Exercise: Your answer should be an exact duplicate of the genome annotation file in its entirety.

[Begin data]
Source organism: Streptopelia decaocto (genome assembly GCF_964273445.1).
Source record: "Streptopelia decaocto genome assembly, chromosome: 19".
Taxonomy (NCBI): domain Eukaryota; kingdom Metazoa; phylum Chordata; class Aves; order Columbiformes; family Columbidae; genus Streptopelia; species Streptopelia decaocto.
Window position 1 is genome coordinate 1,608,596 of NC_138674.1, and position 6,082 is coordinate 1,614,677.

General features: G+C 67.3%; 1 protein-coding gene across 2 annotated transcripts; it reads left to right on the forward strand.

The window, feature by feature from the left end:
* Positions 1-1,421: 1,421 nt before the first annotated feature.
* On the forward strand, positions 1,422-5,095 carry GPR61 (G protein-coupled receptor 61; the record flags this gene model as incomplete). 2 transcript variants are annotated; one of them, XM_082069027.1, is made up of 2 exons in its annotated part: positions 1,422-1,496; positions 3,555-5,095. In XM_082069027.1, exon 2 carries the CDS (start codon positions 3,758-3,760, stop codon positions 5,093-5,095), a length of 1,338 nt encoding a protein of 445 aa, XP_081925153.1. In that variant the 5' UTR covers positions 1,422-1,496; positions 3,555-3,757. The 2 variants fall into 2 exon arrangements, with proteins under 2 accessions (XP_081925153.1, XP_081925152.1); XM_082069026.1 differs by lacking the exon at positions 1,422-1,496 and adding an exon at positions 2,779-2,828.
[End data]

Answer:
Source organism: Streptopelia decaocto (genome assembly GCF_964273445.1).
Source record: "Streptopelia decaocto genome assembly, chromosome: 19".
Taxonomy (NCBI): domain Eukaryota; kingdom Metazoa; phylum Chordata; class Aves; order Columbiformes; family Columbidae; genus Streptopelia; species Streptopelia decaocto.
Window position 1 is genome coordinate 1,608,596 of NC_138674.1, and position 6,082 is coordinate 1,614,677.

General features: G+C 67.3%; 1 protein-coding gene across 2 annotated transcripts; it reads left to right on the forward strand.

The window, feature by feature from the left end:
* Positions 1-1,421: 1,421 nt before the first annotated feature.
* On the forward strand, positions 1,422-5,095 carry GPR61 (G protein-coupled receptor 61; the record flags this gene model as incomplete). 2 transcript variants are annotated; one of them, XM_082069027.1, is made up of 2 exons in its annotated part: positions 1,422-1,496; positions 3,555-5,095. In XM_082069027.1, exon 2 carries the CDS (start codon positions 3,758-3,760, stop codon positions 5,093-5,095), a length of 1,338 nt encoding a protein of 445 aa, XP_081925153.1. In that variant the 5' UTR covers positions 1,422-1,496; positions 3,555-3,757. The 2 variants fall into 2 exon arrangements, with proteins under 2 accessions (XP_081925153.1, XP_081925152.1); XM_082069026.1 differs by lacking the exon at positions 1,422-1,496 and adding an exon at positions 2,779-2,828.